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Each spring for centuries, the Nez Perce Indians visited the area they called Taxt-hinma (place of the spotted deer) to harvest the camas root. Today Taxt-hinma is Moscow, Idaho, a forward-looking university community dedicated to preserving the spirit of place that attracted the area's first permanent settlers in 1871. Originally known as Paradise, Moscow started out as a trading center serving homesteaders settling the prodigiously fertile Palouse. Since its incorporation as a city in 1887, Moscow has grown steadily upon a foundation of education and agriculture. From its central core of notable commercial and public buildings to the splendid houses that once sheltered its founders to the scenic University of Idaho campus, Moscow is clearly a community that values its cultural, economic, architectural, and natural heritage.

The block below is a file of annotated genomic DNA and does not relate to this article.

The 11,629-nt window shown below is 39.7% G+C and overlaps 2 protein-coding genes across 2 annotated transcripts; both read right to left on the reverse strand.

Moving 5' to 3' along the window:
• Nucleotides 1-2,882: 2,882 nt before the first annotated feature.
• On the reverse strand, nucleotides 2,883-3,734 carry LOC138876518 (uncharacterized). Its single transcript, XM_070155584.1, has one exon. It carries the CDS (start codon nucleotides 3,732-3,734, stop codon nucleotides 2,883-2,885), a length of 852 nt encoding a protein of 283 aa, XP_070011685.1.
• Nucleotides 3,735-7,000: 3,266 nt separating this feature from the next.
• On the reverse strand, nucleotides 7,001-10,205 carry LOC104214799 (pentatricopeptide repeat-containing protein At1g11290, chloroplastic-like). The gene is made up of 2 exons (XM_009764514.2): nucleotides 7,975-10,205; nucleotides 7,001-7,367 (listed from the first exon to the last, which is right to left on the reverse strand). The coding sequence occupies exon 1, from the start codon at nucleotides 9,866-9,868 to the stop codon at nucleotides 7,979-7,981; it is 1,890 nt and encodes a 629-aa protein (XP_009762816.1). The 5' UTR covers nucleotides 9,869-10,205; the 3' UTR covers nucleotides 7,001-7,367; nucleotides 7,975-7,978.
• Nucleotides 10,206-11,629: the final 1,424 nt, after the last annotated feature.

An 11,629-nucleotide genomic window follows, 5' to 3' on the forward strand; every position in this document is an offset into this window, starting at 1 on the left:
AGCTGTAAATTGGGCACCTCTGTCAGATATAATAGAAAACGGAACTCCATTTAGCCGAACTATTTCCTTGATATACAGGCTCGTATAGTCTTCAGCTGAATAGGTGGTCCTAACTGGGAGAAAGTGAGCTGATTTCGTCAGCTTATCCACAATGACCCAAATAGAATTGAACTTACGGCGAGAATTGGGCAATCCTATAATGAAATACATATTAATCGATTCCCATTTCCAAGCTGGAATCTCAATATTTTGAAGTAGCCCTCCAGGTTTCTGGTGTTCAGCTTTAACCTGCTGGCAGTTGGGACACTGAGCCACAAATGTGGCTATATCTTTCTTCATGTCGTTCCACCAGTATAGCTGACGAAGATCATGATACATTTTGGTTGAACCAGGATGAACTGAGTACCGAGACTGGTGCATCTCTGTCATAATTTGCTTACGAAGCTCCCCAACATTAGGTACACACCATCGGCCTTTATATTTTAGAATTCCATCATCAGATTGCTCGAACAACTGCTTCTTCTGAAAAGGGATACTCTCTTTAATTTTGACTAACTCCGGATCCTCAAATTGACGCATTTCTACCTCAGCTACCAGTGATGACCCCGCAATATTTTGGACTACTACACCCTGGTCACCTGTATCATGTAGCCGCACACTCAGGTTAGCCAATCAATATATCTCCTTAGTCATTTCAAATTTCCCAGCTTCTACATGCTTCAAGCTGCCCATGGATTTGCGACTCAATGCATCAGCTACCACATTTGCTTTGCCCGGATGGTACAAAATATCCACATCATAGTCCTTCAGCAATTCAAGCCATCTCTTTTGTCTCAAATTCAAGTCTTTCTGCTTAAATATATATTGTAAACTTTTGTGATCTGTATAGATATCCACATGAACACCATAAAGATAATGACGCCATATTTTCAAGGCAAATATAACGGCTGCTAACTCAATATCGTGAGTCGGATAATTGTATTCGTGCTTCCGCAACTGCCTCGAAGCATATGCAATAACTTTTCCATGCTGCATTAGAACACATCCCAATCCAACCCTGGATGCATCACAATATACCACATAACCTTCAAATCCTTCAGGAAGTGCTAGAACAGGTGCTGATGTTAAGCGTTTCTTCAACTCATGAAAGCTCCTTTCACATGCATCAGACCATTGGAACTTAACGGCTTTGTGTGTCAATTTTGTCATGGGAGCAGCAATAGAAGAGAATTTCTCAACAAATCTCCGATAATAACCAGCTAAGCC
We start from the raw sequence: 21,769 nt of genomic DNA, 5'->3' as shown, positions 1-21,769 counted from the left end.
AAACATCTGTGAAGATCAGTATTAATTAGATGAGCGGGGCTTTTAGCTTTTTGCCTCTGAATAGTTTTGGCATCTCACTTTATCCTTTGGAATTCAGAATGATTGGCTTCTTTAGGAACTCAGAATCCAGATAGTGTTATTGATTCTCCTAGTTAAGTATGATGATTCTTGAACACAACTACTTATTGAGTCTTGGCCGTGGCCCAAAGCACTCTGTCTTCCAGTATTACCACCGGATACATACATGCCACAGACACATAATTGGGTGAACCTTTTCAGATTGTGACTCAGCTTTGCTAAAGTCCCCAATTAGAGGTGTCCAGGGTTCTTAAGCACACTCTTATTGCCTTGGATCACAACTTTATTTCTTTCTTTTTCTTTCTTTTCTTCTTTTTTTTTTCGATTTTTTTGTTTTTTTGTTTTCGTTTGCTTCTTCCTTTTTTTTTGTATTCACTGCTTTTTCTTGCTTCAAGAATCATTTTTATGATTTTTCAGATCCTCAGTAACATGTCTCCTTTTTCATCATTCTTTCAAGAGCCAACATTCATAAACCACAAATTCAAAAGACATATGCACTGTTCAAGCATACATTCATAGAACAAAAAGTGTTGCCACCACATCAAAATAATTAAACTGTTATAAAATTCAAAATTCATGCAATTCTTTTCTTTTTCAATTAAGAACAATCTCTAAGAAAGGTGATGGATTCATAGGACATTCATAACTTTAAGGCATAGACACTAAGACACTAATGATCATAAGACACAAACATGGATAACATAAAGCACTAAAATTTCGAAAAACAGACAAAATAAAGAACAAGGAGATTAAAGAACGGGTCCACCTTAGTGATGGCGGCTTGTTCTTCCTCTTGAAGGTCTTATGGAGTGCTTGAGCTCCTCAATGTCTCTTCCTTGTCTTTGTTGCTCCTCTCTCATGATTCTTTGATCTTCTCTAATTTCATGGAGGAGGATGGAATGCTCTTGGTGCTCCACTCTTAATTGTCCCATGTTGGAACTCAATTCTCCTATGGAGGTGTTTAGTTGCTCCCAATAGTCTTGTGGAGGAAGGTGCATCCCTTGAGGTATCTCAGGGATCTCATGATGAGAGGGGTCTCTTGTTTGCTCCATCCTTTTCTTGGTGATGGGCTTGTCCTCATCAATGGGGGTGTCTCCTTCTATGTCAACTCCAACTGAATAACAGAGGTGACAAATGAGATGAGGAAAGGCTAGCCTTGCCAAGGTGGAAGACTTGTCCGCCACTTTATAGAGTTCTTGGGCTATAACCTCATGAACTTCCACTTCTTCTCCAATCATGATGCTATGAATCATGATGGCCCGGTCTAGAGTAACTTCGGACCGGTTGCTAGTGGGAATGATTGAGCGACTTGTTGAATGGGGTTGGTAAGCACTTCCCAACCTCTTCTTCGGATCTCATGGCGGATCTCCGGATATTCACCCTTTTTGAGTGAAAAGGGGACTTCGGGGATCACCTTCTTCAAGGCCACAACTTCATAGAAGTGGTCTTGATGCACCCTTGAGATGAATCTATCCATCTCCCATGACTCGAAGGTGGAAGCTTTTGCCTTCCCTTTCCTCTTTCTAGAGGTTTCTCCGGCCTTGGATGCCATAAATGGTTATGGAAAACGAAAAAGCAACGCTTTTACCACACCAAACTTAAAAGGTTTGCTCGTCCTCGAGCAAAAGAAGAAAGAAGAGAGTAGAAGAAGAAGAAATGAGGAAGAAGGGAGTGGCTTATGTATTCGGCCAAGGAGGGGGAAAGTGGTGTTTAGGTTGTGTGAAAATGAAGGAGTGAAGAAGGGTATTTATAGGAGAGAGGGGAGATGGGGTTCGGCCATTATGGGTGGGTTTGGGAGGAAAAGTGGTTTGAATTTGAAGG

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|Publisher:||Arcadia Publishing SC|
|Product dimensions:||6.69(w) x 9.61(h) x 0.38(d)|
About the Author
Author and historian Julie R. Monroe edited Cornerstone, the newsletter of the Moscow Historic Preservation Commission, for 10 years. She is also the author of two previous Arcadia books, Moscow: Living and Learning on the Palouse and Images of America series Latah County. A longtime volunteer for the Latah County Historical Society, Monroe has drawn from the society's extensive photographic collection to document Moscow's heritage and historic landscapes.